Better difficult conversations:
Setting the table
Better difficult conversations: Setting the table
BY DR. DARRELL BOCK
DALLAS THEOLOGICAL SEMINARY
My dear brothers and sisters, take note of this: Everyone should be quick to listen, slow to speak and slow to become angry, because human anger does not produce the righteousness that God desires. – James 1:19-20
S ometimes the most substantive conversations we have are the difficult ones.
Whether we’re talking with a child, a spouse, a colleague or discussing core life values, we often find ourselves engaging with someone who disagrees about what is going on or what needs to be done. This also is the case for conversations about religious differences.
Christians tend to think about such conversations by simply asking how another person’s religious viewpoint does not line up with the Bible. This is important to know – and have an awareness of – to know where the faith discussion fits.
However, there is another way to have such discussions that can help in engagement. It is not only to learn the beliefs of another faith but why someone might be drawn to give their life to this way of viewing faith.
I call this getting a spiritual GPS on a person – finding out with full curiosity what makes them tick and what is driving their spiritual quest.
How does this person approach faith?
As the conversation begins, the goal is to determine where the other person is coming from in approaching faith. Rather than being concerned with where you are in faith, focus on where your conversation partner is. Then work from there.
How does the gospel speak to that approach?
In pursuing answers to these questions, you can then explore how the gospel can speak into those inclinations. However, to get there, you must understand how difficult conversations work if they are going to go somewhere.
Learning the skill
Developing skill at having difficult conversations is hard because we must unlearn certain habits. We must be clear about how to change the way most of us engage when the conversation gets hard.
This blog is about setting the table for a better difficult conversation. In later blogs, I will look at what derails and what advances such conversations. Our instinct in difficult conversations is to defend turf, to be right. But that is counterproductive. It’s not because we should not defend our views, but because that defense is harmed when we start with the conclusion. In such circumstances – and this is common in difficult conversations – we do not have a constructive conversation but simply a defense.
You can test how you are approaching a conversation by whether you are actually making an effort to listen and understand your conversation partner or forming how you will rebut what he or she is saying.
Here are some guidelines for giving yourself a chance to have a good conversation.
1. Clarify the conflict
It is important to understand each other and the exact nature of the disagreement. This needs to be mutually agreed upon as an initial goal, if possible. This means being able to repeat what your conversation partner is saying in ways where they say, “Yes, you understand me and what I am saying.”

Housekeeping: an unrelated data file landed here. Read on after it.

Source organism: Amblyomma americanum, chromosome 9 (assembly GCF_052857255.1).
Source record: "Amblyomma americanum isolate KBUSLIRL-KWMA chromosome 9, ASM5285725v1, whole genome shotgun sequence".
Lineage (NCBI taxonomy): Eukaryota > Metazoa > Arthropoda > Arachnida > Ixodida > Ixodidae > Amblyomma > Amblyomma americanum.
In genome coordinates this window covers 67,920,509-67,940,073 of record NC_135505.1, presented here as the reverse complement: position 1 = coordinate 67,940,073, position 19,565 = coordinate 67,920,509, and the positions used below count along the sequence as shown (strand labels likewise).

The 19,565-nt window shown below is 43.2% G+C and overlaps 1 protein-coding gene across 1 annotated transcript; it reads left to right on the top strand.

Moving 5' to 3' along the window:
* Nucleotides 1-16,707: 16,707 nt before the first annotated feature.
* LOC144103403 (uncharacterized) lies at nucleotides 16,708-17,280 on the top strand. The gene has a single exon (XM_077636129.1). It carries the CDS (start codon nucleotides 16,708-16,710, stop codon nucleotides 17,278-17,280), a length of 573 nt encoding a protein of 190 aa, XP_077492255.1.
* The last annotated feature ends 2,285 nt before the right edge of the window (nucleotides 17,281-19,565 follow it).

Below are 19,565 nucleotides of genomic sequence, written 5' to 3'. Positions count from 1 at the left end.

2. Articulate both viewpoints
Understanding and being able to gain understanding does not equal agreement. They are distinct. In other words, moving to a mutual understanding is not compromise nor is it leaving behind convictions. It is simply laying the groundwork for a better substantive conversation.
Understanding means you can articulate what another is saying and even why without necessarily agreeing this is so. Because each person in the conversation takes on this responsibility to try to make sure a good conversation is taking place, each person will get their chance to articulate where they are coming from and why.
In this phase of a conversation, there is no room for rebuttal or for changing the subject by adding another element to the conversation. (That move often can derail any progress by complicating the conversation.) Rather, the goal is to align where each person is and why. With alignment, both of you can pursue either what needs to be done to fix things or determine exactly why you disagree. This puts you in a better place to assess what is going on.
3. Agree to assess the issue
Having a better understanding of each other puts you both in a better place to make an assessment about what is going on between you. When you can agree where the actual differences exist, you are in a better place to figure out what can come next, even if it ends in an assessment that you value different things and thus come to different conclusions.
All of this assumes our first responsibility in difficult conversations is to give an initial priority to really listening. I usually know where I stand and why, but what I may need to learn is why someone is coming from a different place than I am.
These are initial points about difficult conversations and how to engage in them with the hope of progress. This sets the table with a chance of getting somewhere. There are other factors, such as what we do to undercut such progress and what we can do to advance the chance for progress. Those are the topics to come.
Dr. Darrell Bock is senior research professor of New Testament and executive director for cultural engagement at Dallas Theological Seminary. He hosts The Table Podcast, leading discussions related to God, Christianity and culture.